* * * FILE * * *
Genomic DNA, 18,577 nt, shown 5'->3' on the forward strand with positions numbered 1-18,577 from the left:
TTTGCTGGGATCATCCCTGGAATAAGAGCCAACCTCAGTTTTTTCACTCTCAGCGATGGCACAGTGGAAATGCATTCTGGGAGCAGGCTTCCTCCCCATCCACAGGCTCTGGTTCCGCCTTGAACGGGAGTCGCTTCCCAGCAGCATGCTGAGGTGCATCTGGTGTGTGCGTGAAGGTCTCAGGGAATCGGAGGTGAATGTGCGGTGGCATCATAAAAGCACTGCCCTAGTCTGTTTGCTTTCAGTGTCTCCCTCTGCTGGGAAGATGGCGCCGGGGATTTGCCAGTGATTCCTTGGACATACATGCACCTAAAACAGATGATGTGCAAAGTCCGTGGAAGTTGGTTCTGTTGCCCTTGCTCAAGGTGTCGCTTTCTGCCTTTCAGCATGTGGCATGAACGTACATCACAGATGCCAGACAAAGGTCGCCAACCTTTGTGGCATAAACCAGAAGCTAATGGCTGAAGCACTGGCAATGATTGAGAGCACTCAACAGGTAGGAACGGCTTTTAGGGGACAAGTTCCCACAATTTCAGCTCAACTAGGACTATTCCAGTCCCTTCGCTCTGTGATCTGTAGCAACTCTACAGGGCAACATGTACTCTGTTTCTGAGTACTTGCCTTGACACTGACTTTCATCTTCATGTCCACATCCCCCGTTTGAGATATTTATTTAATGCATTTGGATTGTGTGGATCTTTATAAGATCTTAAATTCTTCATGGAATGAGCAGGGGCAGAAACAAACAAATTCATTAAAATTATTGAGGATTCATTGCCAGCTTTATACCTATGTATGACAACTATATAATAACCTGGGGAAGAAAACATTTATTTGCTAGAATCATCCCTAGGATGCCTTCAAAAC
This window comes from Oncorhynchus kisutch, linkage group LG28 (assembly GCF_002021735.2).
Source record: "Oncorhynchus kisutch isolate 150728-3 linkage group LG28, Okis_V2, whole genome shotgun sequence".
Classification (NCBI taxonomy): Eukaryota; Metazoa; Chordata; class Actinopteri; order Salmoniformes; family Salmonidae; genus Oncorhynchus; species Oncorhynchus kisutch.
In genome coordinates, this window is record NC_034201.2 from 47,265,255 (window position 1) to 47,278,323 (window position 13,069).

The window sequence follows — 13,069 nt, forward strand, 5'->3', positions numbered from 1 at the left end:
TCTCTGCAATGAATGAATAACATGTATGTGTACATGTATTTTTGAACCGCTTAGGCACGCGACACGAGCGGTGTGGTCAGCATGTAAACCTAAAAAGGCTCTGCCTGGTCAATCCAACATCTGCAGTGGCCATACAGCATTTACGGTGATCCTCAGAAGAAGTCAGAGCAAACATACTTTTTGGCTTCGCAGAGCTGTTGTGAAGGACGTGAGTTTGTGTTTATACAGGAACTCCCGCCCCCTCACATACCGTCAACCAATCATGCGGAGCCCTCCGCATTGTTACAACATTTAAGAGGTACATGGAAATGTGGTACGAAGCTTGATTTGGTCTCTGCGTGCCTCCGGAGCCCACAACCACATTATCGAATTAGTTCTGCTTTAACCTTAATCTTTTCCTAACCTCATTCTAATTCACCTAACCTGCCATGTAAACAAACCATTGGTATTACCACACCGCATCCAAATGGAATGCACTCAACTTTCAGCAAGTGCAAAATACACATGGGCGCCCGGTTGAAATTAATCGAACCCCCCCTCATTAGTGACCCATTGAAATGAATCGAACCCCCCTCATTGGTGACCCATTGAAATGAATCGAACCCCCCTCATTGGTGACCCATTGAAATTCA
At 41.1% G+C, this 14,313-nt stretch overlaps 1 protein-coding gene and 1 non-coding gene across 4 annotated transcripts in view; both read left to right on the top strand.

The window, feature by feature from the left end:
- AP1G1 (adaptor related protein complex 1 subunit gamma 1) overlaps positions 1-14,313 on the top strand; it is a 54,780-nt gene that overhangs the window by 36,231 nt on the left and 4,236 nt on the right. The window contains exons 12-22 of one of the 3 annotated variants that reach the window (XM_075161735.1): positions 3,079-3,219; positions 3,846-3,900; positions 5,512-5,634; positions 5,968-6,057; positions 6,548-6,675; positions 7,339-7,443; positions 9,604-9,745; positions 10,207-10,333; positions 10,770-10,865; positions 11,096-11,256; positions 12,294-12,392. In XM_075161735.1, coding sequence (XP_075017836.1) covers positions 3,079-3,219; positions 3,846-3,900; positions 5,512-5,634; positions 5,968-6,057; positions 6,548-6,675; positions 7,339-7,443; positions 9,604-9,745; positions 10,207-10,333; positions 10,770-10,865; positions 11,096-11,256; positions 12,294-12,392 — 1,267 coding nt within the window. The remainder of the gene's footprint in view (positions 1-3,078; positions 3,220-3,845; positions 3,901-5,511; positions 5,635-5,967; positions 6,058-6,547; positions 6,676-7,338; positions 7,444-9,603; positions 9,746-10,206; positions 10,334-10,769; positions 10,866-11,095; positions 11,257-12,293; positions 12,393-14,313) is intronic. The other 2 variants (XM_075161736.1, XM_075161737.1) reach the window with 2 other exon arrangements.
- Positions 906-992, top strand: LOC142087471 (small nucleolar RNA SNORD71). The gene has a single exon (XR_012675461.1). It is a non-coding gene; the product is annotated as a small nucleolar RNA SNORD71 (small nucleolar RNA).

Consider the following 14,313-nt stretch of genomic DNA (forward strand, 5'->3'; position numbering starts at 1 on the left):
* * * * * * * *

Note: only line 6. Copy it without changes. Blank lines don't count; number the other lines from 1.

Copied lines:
In genome coordinates, this window is record NC_034201.2 from 47,265,255 (window position 1) to 47,278,323 (window position 13,069).